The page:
How Stripe can win the payments war in Asia
By Karen Mok for TechinAsia.com
Stripe is one of the most beloved startups in Silicon Valley. Stripe has been a definitive success in the US, but it’s looking beyond those borders in its next phase of growth. Asia is a clear contender – it has about half of the world’s smartphone users and is predicted to see the fastest e-commerce growth in the world in the years to come.
It’s backed by Silicon Valley heavyweights Sequoia, Andreessen Horowitz, Khosla Ventures, and PayPal co-founders Peter Thiel, Elon Musk, and Max Levchin. Stripe has been a definitive success in the US, but it’s looking beyond those borders in its next phase of growth. Asia is a clear contender – it has about half of the world’s smartphone users and is predicted to see the fastest e-commerce growth in the world in the years to come. But before we talk future plans, let’s take a moment to understand the present:
5 things about Stripe & the current state of payments
1. Payments has many pains
Dealing with payments is notoriously complex and time-consuming for Internet companies (called “merchants” in the payments world). Enter Stripe with its secure, easy-to-use APIs, which reduces merchant setup and integration time to a matter of minutes, thanks to instant approval and clear documentation for developers. Stripe has also simplified the fee structure to a set 2.9% + 0.30 per transaction (note: fees are different in international markets) and promises no setup fees.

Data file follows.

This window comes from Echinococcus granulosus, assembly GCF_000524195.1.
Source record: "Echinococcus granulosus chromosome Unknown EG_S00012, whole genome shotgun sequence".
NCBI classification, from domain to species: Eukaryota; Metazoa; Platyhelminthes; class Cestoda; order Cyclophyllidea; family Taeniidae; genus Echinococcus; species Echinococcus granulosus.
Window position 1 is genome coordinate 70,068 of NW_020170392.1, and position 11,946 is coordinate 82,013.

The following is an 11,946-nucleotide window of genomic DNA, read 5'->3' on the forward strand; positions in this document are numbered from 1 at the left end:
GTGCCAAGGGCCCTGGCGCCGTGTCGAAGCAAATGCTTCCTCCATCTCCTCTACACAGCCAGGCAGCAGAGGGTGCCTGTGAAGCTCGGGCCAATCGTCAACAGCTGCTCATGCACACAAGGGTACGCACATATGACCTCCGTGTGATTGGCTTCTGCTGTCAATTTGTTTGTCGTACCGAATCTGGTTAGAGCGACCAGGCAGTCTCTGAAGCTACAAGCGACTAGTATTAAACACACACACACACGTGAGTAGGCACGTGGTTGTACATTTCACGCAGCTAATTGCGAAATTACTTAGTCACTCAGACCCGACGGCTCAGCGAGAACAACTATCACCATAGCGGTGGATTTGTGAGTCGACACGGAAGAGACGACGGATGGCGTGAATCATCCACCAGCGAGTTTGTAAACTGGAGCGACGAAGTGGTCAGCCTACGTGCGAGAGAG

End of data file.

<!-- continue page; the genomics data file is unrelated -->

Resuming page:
Merchants also struggle with abandoned shopping carts on mobile, so Stripe rolled out a one-click, seamless checkout experience that promises higher cart to payment conversion rates, along with a clear dashboard and analytics for merchants. The recent launch of Stripe Relay lets merchants customize the payment interface to their business so customers can pay without ever leaving the merchant site. These features are important for anyone who’s ever tried booking the last plane ticket available and lost Internet connection as the page was redirecting.
2. Now’s the time
PayPal was the disruptor in the dot-com era, but we are now in a mobile-first world with double-digit growth in smartphone ownership in the emerging markets. This means high tide for mobile payments: as income levels rise in Asia, Africa, and Latin America, mobile-first transaction volume will accelerate. Not to mention the Internet companies that don’t even exist yet but are bound to have payment needs as traditional industries come online.
An ever-expanding market is a good place to be, but credit card ownership remains below 10% in much of Southeast Asia due to underdeveloped financial services and stringent requirements for credit approval. Non-card based transactions (e.g., bank transfers, cash on delivery, mobile money) are far more common in the emerging markets.